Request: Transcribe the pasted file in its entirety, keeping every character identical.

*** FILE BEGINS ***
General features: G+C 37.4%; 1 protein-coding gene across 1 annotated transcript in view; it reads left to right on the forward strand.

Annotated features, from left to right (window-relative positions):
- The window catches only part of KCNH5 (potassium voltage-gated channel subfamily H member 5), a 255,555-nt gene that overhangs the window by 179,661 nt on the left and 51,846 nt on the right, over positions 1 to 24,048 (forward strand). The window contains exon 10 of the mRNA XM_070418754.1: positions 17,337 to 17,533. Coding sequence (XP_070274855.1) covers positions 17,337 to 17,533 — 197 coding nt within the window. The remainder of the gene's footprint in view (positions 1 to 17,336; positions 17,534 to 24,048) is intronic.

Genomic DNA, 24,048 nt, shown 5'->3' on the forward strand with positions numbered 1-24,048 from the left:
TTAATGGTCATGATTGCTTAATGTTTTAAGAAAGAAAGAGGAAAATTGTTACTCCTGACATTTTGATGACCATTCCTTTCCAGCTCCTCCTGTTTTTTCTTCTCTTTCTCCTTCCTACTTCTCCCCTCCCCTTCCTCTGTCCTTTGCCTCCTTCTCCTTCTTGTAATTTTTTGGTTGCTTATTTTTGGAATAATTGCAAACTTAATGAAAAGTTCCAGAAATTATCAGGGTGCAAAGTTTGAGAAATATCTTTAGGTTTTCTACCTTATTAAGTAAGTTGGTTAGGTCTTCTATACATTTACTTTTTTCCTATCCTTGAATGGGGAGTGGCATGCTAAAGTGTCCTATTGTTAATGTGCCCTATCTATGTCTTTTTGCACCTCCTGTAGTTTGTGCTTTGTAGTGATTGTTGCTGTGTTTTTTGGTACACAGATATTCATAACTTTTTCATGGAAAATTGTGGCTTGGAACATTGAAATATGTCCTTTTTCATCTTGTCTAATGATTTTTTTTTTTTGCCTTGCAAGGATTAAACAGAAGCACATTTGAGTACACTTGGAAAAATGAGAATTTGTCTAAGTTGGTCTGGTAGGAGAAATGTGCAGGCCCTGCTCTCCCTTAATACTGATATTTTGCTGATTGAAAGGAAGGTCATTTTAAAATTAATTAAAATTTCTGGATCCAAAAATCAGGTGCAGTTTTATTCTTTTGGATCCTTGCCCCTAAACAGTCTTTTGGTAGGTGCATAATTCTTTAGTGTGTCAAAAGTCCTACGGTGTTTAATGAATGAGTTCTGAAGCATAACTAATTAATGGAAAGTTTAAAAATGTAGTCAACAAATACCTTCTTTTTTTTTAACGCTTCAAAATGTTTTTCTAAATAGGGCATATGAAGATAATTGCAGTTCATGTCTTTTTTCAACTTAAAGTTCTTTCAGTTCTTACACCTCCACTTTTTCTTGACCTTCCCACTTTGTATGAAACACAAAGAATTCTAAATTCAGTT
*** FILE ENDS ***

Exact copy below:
General features: G+C 37.4%; 1 protein-coding gene across 1 annotated transcript in view; it reads left to right on the forward strand.

Annotated features, from left to right (window-relative positions):
- The window catches only part of KCNH5 (potassium voltage-gated channel subfamily H member 5), a 255,555-nt gene that overhangs the window by 179,661 nt on the left and 51,846 nt on the right, over positions 1 to 24,048 (forward strand). The window contains exon 10 of the mRNA XM_070418754.1: positions 17,337 to 17,533. Coding sequence (XP_070274855.1) covers positions 17,337 to 17,533 — 197 coding nt within the window. The remainder of the gene's footprint in view (positions 1 to 17,336; positions 17,534 to 24,048) is intronic.

Genomic DNA, 24,048 nt, shown 5'->3' on the forward strand with positions numbered 1-24,048 from the left:
TTAATGGTCATGATTGCTTAATGTTTTAAGAAAGAAAGAGGAAAATTGTTACTCCTGACATTTTGATGACCATTCCTTTCCAGCTCCTCCTGTTTTTTCTTCTCTTTCTCCTTCCTACTTCTCCCCTCCCCTTCCTCTGTCCTTTGCCTCCTTCTCCTTCTTGTAATTTTTTGGTTGCTTATTTTTGGAATAATTGCAAACTTAATGAAAAGTTCCAGAAATTATCAGGGTGCAAAGTTTGAGAAATATCTTTAGGTTTTCTACCTTATTAAGTAAGTTGGTTAGGTCTTCTATACATTTACTTTTTTCCTATCCTTGAATGGGGAGTGGCATGCTAAAGTGTCCTATTGTTAATGTGCCCTATCTATGTCTTTTTGCACCTCCTGTAGTTTGTGCTTTGTAGTGATTGTTGCTGTGTTTTTTGGTACACAGATATTCATAACTTTTTCATGGAAAATTGTGGCTTGGAACATTGAAATATGTCCTTTTTCATCTTGTCTAATGATTTTTTTTTTTTGCCTTGCAAGGATTAAACAGAAGCACATTTGAGTACACTTGGAAAAATGAGAATTTGTCTAAGTTGGTCTGGTAGGAGAAATGTGCAGGCCCTGCTCTCCCTTAATACTGATATTTTGCTGATTGAAAGGAAGGTCATTTTAAAATTAATTAAAATTTCTGGATCCAAAAATCAGGTGCAGTTTTATTCTTTTGGATCCTTGCCCCTAAACAGTCTTTTGGTAGGTGCATAATTCTTTAGTGTGTCAAAAGTCCTACGGTGTTTAATGAATGAGTTCTGAAGCATAACTAATTAATGGAAAGTTTAAAAATGTAGTCAACAAATACCTTCTTTTTTTTTAACGCTTCAAAATGTTTTTCTAAATAGGGCATATGAAGATAATTGCAGTTCATGTCTTTTTTCAACTTAAAGTTCTTTCAGTTCTTACACCTCCACTTTTTCTTGACCTTCCCACTTTGTATGAAACACAAAGAATTCTAAATTCAGTT